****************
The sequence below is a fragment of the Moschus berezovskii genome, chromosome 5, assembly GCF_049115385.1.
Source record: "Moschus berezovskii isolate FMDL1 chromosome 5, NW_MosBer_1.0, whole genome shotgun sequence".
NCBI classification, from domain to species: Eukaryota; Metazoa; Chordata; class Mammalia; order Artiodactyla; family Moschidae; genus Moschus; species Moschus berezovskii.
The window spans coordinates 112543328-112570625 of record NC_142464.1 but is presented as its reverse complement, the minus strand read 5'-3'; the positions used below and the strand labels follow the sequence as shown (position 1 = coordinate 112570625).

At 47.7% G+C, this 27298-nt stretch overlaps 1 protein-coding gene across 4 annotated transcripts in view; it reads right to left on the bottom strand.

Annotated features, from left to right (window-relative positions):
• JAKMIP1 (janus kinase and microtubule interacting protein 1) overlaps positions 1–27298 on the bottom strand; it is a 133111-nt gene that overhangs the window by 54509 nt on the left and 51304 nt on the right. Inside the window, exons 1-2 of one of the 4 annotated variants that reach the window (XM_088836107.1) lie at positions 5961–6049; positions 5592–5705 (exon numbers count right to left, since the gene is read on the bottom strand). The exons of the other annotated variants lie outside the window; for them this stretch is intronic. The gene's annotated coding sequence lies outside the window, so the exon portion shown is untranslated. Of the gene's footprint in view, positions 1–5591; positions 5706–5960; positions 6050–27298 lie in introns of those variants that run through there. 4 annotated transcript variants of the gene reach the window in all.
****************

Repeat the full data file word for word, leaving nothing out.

The sequence below is a fragment of the Moschus berezovskii genome, chromosome 5, assembly GCF_049115385.1.
Source record: "Moschus berezovskii isolate FMDL1 chromosome 5, NW_MosBer_1.0, whole genome shotgun sequence".
NCBI classification, from domain to species: Eukaryota; Metazoa; Chordata; class Mammalia; order Artiodactyla; family Moschidae; genus Moschus; species Moschus berezovskii.
The window spans coordinates 112543328-112570625 of record NC_142464.1 but is presented as its reverse complement, the minus strand read 5'-3'; the positions used below and the strand labels follow the sequence as shown (position 1 = coordinate 112570625).

At 47.7% G+C, this 27298-nt stretch overlaps 1 protein-coding gene across 4 annotated transcripts in view; it reads right to left on the bottom strand.

Annotated features, from left to right (window-relative positions):
• JAKMIP1 (janus kinase and microtubule interacting protein 1) overlaps positions 1–27298 on the bottom strand; it is a 133111-nt gene that overhangs the window by 54509 nt on the left and 51304 nt on the right. Inside the window, exons 1-2 of one of the 4 annotated variants that reach the window (XM_088836107.1) lie at positions 5961–6049; positions 5592–5705 (exon numbers count right to left, since the gene is read on the bottom strand). The exons of the other annotated variants lie outside the window; for them this stretch is intronic. The gene's annotated coding sequence lies outside the window, so the exon portion shown is untranslated. Of the gene's footprint in view, positions 1–5591; positions 5706–5960; positions 6050–27298 lie in introns of those variants that run through there. 4 annotated transcript variants of the gene reach the window in all.